Elçi et al. (2012) previously demonstrated that leadership behaviors considerably impact employee job satisfaction and loyalty, affecting employee behavioral outcomes. Ethical leaders display professional leadership skills where employees can have more optimistic attitudes regarding their employment, reducing the likelihood of withdrawal tendency (Shafique et al., 2018). In addition, Suifan et al. (2020) addressed the importance of a leader’s ethical behavior and actions towards adopting ethical standards among employees, which in turn define the impact of organizations’ ethical climate. Inline, this study has identified three dimensions of individual-type ethical climate (self-interest, friendship, and personal morality type ethical climates) as the vital mediating variable to study the effect between ethical leadership and employees’ turnover intention among Malaysia’s financial sector. Furthermore, the study implements ethical leadership (Brown & Treviño, 2006; Brown et al., 2005) to address the issue of minimizing turnover intention among employees. Unexpectedly, negative organizational consequences such as employee turnover have gained little attention regarding implementing ethical leadership as the aiding factor and studying the mediating relationship between individual-type ethical climates in Malaysia’s financial sector.

The relationship between ethical leadership and employee turnover intention is investigated in this study in the following ways. First, the major failure of management demonstrating weak leadership skills (Arham et al., 2017; Jamali et al., 2017; Musa & Chinniah, 2016; Hassan et al., 2014) is assessed by employing ethical leadership. By implementing social exchange theory (Blau, 1964), this research explains how ethical leadership influences subordinate behaviors and demonstrates that this type of leadership style significantly affects employees’ withdrawal behavior. Secondly, to understand the turnover intention in the broader context, factors such as individual-type ethical climate were included in this analysis in accordance with social exchange theory (Blau, 1964). This assessment allows the extent of the effect of an individual-type ethical climate on the supervision of employees (O’Keefe et al., 2019; Demirtas & Akdogan, 2015; Meyer et al., 2012; Mayer et al., 2010). Third, the study contributes to the body of knowledge by describing how a leader’s action influence subordinates’ moral judgments to resign. To address the above research gaps, drawing on the social exchange theory, the objective of this study is to investigate the effect of emotional exhaustion in the work unit as a moderator between ethical leadership and turnover intention.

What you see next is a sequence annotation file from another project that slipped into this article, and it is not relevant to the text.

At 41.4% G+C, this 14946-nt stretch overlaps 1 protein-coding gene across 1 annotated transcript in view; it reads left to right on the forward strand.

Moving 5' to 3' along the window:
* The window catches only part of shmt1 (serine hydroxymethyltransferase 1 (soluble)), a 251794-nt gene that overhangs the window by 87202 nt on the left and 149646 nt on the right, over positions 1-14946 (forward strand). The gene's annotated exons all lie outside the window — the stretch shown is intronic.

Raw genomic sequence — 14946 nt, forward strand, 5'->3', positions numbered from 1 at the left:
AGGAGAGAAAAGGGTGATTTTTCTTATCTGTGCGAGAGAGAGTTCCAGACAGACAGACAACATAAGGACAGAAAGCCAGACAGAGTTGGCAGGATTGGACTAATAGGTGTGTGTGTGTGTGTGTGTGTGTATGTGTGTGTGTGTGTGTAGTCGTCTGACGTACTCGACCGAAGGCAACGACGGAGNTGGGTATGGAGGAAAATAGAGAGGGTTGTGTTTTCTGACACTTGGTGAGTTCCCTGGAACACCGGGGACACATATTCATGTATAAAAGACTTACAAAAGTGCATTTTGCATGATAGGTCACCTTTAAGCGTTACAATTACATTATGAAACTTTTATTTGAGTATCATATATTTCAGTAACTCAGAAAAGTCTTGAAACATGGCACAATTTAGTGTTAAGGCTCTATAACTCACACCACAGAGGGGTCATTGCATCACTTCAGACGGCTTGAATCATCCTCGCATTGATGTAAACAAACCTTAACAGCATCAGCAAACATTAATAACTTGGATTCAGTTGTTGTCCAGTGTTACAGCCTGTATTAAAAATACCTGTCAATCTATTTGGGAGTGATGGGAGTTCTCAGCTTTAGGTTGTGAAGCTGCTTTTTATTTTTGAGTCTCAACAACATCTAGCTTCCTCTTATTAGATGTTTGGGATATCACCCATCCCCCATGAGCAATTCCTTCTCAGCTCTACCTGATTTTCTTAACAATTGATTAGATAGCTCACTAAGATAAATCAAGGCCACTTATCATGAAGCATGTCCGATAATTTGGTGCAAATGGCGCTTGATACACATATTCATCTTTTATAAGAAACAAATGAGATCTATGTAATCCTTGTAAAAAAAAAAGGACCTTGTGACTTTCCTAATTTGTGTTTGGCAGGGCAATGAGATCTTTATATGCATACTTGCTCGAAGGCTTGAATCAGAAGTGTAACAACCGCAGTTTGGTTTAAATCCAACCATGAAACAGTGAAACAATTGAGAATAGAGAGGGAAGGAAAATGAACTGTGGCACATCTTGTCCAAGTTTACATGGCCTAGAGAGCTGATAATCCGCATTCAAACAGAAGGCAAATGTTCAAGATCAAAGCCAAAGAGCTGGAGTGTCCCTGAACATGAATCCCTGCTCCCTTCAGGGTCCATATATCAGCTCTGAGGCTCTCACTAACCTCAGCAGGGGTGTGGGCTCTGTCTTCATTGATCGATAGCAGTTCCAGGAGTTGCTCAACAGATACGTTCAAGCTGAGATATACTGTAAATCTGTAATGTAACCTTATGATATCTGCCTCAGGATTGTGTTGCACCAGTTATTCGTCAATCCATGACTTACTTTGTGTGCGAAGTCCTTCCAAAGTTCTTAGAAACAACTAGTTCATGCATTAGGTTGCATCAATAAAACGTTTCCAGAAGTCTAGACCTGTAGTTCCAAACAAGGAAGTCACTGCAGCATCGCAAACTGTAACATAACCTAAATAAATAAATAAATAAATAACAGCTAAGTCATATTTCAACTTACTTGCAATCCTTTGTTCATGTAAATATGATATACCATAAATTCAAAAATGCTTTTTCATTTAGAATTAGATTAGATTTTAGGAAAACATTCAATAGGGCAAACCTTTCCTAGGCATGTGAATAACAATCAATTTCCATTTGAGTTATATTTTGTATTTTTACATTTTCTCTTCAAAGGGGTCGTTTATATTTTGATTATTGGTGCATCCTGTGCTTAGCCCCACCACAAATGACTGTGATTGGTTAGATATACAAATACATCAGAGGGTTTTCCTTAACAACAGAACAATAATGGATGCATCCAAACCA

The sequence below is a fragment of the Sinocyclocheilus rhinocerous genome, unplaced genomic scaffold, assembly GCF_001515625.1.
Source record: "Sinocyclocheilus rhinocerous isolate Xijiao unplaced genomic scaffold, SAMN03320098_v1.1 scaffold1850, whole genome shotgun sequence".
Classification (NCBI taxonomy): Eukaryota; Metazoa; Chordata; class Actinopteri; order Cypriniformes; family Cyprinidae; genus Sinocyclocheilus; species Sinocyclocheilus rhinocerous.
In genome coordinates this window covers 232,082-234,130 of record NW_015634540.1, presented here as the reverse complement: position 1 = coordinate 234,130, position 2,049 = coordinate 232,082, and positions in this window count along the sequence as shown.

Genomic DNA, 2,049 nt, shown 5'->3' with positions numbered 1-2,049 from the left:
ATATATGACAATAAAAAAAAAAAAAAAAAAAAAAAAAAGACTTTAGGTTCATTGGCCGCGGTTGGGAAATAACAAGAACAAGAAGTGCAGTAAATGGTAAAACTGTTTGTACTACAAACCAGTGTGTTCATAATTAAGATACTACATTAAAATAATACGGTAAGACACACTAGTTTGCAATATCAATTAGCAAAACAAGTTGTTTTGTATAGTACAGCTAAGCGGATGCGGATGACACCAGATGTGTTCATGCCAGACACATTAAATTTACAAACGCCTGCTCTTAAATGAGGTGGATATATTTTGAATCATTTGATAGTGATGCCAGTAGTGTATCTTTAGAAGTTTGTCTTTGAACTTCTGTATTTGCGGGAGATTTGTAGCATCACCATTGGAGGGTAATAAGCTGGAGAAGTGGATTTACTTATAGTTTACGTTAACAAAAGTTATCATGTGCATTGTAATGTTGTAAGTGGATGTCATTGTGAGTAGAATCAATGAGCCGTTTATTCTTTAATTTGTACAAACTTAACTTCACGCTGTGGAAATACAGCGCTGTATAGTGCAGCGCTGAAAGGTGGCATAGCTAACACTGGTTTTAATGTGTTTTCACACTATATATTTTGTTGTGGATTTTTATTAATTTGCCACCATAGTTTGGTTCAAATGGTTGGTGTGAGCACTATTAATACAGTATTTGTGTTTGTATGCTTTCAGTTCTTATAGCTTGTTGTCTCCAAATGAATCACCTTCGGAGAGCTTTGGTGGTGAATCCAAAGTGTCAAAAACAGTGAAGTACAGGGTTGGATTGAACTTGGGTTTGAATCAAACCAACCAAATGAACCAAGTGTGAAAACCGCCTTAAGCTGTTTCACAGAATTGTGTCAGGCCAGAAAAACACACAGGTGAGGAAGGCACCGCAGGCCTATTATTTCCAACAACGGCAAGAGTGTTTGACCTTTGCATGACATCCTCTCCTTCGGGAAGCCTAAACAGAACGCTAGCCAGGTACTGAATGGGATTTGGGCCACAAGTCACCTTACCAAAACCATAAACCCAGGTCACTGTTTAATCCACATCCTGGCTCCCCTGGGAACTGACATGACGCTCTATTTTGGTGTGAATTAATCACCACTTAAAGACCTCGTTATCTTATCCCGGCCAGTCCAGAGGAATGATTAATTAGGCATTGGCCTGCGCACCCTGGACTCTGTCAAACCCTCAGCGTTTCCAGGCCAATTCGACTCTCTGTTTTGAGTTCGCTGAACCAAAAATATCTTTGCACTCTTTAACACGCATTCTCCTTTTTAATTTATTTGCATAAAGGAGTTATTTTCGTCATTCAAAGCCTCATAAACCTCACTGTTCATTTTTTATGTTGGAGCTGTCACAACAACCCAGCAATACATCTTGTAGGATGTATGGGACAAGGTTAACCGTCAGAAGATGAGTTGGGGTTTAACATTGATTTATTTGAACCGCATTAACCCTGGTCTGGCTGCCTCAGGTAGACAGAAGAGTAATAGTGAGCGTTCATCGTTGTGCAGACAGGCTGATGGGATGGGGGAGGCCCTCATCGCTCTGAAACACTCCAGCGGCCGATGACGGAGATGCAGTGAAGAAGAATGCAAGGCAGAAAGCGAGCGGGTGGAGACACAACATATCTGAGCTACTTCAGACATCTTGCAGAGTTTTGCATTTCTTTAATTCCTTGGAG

2. Literature Review

2.1. Turnover Intention

To address the employee retention rate and increase organizational effectiveness, research has been performed to further the understanding of turnover intention (Hom et al., 2012). A turnover intention in employees is the probability of actual turnover as a result of a difference between the rationality of motivation and the rationality of working conditions (Ponomariov et al., 2020). Individual attitudes and behaviors are influenced significantly by how employees perceive their organizational climate and deal with work issues (Wen et al., 2020). Scholars have previously claimed that the relationship between an employee and their supervisor is one of the most important roles that significantly impact the attitudes and conduct of employees (Hirst et al., 2009). Another study posits that it is the positive association of employees being dissatisfied from the stressful job environment leading to withdrawal intentions (Amponsah-Tawiah et al., 2016). On the other hand, Kim and Vandenberghe (2020) highlighted that employee connection in a long-term company is often influenced by various elements, such as corporate ethical climate, which impacts whether an employee wishes to stay or leave the firm. Brown and Trevio (2006) indicated that ethical leaders’ influence on employee outcomes such as turnover intention could be reduced by implementing social exchange theory. As a result, it is vital to identify and comprehend potential predictors of employee turnover, as well as the impact of leadership in the context of a critical work environment component.